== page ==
Suppose $X$~$N(\mu,\sigma^2)$. Is the following statement correct: $\mathbb{E}\left(\frac{X}{X^2}\right)$ $\ne$ $\frac{\mathbb{E}(X)}{\mathbb{E}(X^2)}$?

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    $\begingroup$ Many threads here have discussed the distribution of $X/X^2=1/X$: because (no matter what $\mu$ and $\sigma\gt 0$ may be) $X$ has positive density around $X=0$, $1/X$ has an undefined expectation. That takes care of the left hand side. Can you evaluate the right hand side? $\endgroup$ – whuber Nov 8 '17 at 23:01
  • $\begingroup$ Thanks @whuber. Possibility of having undefined expectation is something I did not think through before asking the question. The right hand side is: $\frac{\mu}{\sigma^2+\mu^2}$ . My concern was whether the expectation of the ratio of a random variable can be written as the ratio of expectations of that random variable. In order to exclude the possibility of undefined expectation in above example, suppose that r.v. X takes only strictly positive values $x \in \mathbb{Z}^+$ (e.g. Gamma distributed). The inequality would be correct? $\endgroup$ – AlexMe Nov 9 '17 at 11:49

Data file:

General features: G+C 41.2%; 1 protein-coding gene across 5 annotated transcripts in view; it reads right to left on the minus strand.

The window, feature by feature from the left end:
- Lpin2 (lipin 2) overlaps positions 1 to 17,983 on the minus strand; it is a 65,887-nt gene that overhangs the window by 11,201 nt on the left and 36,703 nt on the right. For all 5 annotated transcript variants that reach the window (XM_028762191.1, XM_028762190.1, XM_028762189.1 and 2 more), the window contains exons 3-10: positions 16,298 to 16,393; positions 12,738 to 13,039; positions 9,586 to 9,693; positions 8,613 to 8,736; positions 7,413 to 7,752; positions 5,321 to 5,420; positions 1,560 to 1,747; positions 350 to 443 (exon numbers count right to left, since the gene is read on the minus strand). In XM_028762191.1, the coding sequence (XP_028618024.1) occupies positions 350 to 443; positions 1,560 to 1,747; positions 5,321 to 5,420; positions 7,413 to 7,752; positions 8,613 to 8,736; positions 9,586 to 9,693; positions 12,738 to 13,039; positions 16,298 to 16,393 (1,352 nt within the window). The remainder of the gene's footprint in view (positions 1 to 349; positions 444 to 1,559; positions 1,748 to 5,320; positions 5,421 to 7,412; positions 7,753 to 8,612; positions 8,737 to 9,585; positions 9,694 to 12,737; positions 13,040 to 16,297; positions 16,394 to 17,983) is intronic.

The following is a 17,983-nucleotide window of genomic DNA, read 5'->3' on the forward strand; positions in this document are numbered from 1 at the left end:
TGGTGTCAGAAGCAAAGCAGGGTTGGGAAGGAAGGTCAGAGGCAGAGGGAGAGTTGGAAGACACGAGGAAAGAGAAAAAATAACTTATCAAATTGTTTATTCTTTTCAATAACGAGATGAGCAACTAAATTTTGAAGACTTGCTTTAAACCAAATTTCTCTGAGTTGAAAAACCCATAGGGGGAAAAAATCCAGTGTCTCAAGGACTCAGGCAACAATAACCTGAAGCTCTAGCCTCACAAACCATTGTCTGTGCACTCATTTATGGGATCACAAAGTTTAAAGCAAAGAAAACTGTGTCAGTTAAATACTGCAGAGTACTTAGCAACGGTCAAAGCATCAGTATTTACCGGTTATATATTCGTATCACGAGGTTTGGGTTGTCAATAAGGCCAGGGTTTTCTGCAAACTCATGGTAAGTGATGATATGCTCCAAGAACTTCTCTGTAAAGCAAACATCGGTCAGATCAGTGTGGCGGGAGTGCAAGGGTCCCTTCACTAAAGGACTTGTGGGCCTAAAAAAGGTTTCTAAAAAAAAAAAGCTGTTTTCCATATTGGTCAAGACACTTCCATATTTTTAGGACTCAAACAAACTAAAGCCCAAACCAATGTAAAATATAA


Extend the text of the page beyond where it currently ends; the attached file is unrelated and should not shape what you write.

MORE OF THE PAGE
• $\begingroup$ I found a nice relevant answer - See here: $\endgroup$ – AlexMe Nov 9 '17 at 11:58

The right hand side of your equality is a finite number (assuming $\sigma > 0$), while the left hand side simplifies to $\mathbb{E} \frac1X$, so do not exist, see for example I've heard that ratios or inverses of random variables often are problematic, in not having expectations. Why is that?


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